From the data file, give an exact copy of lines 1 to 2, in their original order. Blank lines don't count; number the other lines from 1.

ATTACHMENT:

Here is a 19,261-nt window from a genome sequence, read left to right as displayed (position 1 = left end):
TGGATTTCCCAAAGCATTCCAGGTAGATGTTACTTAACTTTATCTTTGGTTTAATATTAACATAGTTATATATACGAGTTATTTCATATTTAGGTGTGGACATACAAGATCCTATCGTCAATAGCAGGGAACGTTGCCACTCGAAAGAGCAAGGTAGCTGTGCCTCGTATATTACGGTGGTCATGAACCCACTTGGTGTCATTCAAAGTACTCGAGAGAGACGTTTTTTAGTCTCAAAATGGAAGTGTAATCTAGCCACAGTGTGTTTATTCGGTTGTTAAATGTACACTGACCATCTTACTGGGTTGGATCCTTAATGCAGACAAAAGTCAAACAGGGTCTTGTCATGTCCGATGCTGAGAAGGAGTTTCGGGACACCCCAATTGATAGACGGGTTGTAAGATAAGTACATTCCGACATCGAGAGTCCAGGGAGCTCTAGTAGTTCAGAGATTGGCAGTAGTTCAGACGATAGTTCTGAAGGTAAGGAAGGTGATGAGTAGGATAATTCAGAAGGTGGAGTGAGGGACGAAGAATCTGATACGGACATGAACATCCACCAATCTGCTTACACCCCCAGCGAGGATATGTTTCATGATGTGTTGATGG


Here is a 19,261-nt window from a genome sequence, read left to right as displayed (position 1 = left end):
TGGATTTCCCAAAGCATTCCAGGTAGATGTTACTTAACTTTATCTTTGGTTTAATATTAACATAGTTATATATACGAGTTATTTCATATTTAGGTGTGGACATACAAGATCCTATCGTCAATAGCAGGGAACGTTGCCACTCGAAAGAGCAAGGTAGCTGTGCCTCGTATATTACGGTGGTCATGAACCCACTTGGTGTCATTCAAAGTACTCGAGAGAGACGTTTTTTAGTCTCAAAATGGAAGTGTAATCTAGCCACAGTGTGTTTATTCGGTTGTTAAATGTACACTGACCATCTTACTGGGTTGGATCCTTAATGCAGACAAAAGTCAAACAGGGTCTTGTCATGTCCGATGCTGAGAAGGAGTTTCGGGACACCCCAATTGATAGACGGGTTGTAAGATAAGTACATTCCGACATCGAGAGTCCAGGGAGCTCTAGTAGTTCAGAGATTGGCAGTAGTTCAGACGATAGTTCTGAAGGTAAGGAAGGTGATGAGTAGGATAATTCAGAAGGTGGAGTGAGGGACGAAGAATCTGATACGGACATGAACATCCACCAATCTGCTTACACCCCCAGCGAGGATATGTTTCATGATGTGTTGATGG